So how do you do that? Well, faith. God had said Isaac was the child of promise. So, very clearly, the boy's life couldn't come to an end. God had spoken, and Abraham believed God. As Romans 4, verse 3 says, "For what does the Scripture say? 'Abraham believed God, and it was accounted to him for righteousness.'" And as Abraham was in the throes of taking his son's life, God intervened. "The Angel of the Lord called to him from heaven and said, 'Abraham, Abraham!' So he said, 'Here I am.' And He said, 'Do not lay your hand on the lad, or do anything to him; for now I know that you fear God, since you have not withheld your son, your only son, from me.'" "Now I know...you fear God".
And why was that? Because you believed, and you demonstrated that belief by your actions. You believed, and you obeyed. You believed, and you showed that belief in your life. So how are things with you? Are you living a life of faith? Are you living "by every word that proceeds from the mouth of God"? That's what faith is. It's trusting God. It's taking God at His word. That's what Abraham chose to do. Now, if you'd like another example of great faith, think about Isaac. A young man more than likely in his late teens. His father says, "God has told me to sacrifice you".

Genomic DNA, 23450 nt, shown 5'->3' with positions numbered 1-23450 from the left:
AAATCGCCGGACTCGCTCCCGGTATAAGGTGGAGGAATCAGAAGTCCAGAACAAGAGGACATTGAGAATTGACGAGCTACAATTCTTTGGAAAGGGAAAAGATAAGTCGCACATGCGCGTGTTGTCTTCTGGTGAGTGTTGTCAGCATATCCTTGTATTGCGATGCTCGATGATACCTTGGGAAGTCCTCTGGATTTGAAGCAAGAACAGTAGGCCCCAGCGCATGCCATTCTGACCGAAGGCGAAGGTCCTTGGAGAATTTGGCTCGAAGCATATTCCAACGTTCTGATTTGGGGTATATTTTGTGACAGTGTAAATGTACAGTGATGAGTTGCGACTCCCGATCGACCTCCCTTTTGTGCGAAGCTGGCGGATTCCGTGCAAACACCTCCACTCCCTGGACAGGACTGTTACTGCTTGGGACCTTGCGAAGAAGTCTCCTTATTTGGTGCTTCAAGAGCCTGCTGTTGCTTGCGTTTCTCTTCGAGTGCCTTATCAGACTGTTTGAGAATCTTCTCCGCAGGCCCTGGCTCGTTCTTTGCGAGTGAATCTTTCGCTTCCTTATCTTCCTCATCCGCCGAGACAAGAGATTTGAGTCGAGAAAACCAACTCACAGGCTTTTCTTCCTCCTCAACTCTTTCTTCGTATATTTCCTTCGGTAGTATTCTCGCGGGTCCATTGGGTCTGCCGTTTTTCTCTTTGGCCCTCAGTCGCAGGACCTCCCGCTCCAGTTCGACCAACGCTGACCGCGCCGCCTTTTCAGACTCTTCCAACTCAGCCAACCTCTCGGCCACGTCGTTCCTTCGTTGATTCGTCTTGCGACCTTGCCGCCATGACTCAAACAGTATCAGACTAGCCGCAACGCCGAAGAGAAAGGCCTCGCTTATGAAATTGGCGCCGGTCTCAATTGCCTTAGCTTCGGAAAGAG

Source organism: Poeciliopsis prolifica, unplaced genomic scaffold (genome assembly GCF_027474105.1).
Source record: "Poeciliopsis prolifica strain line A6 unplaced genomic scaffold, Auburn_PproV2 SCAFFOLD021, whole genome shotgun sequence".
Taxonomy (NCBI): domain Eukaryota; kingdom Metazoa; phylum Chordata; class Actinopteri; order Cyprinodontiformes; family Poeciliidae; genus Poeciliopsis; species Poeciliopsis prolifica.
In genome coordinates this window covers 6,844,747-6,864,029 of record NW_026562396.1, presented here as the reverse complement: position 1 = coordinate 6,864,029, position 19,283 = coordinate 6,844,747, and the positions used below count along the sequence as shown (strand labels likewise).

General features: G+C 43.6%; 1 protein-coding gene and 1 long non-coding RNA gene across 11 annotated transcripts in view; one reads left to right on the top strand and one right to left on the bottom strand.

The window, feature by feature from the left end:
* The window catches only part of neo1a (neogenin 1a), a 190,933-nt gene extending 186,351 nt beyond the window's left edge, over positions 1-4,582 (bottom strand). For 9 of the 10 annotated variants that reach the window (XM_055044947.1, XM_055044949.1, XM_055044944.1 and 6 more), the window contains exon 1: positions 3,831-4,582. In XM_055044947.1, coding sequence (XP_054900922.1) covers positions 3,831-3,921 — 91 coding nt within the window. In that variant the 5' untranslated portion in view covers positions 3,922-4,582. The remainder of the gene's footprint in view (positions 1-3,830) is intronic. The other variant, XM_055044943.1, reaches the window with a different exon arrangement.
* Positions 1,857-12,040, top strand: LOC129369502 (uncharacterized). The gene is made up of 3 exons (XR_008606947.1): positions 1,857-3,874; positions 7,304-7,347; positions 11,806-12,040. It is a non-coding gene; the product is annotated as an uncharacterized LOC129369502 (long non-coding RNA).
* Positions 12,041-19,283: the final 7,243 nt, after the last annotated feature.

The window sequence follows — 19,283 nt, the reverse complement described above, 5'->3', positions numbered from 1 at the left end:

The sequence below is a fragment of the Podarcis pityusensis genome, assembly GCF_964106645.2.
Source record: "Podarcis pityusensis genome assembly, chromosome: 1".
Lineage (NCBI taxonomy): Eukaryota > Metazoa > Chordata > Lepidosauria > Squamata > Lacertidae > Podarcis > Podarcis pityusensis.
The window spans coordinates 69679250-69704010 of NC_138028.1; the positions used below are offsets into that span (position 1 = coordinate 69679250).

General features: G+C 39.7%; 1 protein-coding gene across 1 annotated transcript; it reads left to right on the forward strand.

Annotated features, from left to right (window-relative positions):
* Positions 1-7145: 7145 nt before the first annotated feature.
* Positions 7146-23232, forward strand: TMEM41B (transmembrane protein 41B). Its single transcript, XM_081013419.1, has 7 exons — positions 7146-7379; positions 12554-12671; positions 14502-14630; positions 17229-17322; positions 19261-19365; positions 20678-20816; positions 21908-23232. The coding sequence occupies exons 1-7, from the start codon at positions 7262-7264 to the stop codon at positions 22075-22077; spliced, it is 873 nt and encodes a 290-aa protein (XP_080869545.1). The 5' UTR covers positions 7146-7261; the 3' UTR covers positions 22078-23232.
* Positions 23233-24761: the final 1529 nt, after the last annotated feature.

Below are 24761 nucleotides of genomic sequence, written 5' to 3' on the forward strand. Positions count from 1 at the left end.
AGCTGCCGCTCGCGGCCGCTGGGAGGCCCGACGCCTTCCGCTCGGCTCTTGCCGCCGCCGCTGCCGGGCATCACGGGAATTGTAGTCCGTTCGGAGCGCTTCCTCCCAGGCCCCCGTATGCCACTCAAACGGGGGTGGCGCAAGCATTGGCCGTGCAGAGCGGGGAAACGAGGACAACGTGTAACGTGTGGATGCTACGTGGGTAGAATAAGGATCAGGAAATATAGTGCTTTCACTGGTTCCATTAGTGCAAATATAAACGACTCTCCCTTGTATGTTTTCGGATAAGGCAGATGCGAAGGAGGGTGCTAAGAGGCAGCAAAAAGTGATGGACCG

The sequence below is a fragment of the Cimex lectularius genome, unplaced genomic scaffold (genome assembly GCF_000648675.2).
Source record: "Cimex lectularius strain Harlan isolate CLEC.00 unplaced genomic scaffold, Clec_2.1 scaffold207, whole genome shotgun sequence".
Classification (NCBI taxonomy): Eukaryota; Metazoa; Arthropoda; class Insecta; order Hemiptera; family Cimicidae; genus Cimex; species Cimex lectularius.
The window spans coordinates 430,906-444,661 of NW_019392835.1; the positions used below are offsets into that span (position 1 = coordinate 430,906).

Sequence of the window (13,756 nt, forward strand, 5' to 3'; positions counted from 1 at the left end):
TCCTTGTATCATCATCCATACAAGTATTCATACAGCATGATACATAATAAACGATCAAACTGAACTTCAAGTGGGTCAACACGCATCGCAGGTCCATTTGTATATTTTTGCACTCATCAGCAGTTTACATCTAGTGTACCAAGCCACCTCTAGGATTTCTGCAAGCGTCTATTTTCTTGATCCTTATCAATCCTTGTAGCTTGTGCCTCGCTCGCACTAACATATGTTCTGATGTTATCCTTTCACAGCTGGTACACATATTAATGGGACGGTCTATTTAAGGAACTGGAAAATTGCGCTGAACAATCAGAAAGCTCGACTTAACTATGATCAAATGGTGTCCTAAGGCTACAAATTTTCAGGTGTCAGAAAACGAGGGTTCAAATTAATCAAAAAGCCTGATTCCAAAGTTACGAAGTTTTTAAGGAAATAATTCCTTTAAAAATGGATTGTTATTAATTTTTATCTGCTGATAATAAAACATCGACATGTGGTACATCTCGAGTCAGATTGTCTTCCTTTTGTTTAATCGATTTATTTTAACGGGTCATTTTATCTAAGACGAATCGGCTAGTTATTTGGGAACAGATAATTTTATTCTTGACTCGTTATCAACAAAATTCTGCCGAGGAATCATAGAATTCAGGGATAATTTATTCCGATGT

Now, what would you have done? No one would have blamed Isaac if he'd jumped up and, jumped up and run off and said, "Dad, you're crazy"! But that's not what he did. He submitted to his father. Which tells us at least three things. One, he loved his dad. Two, he trusted and respected his dad. And three, Abraham had lived the kind of life as a daddy that inspired faithfulness in his son Isaac. I think there's a lesson there for parents everywhere. And the story ends with a truly beautiful verse. Abraham had said to his son, "[My] God [shall] provide Himself a lamb for a burnt offering". That's exactly what God did.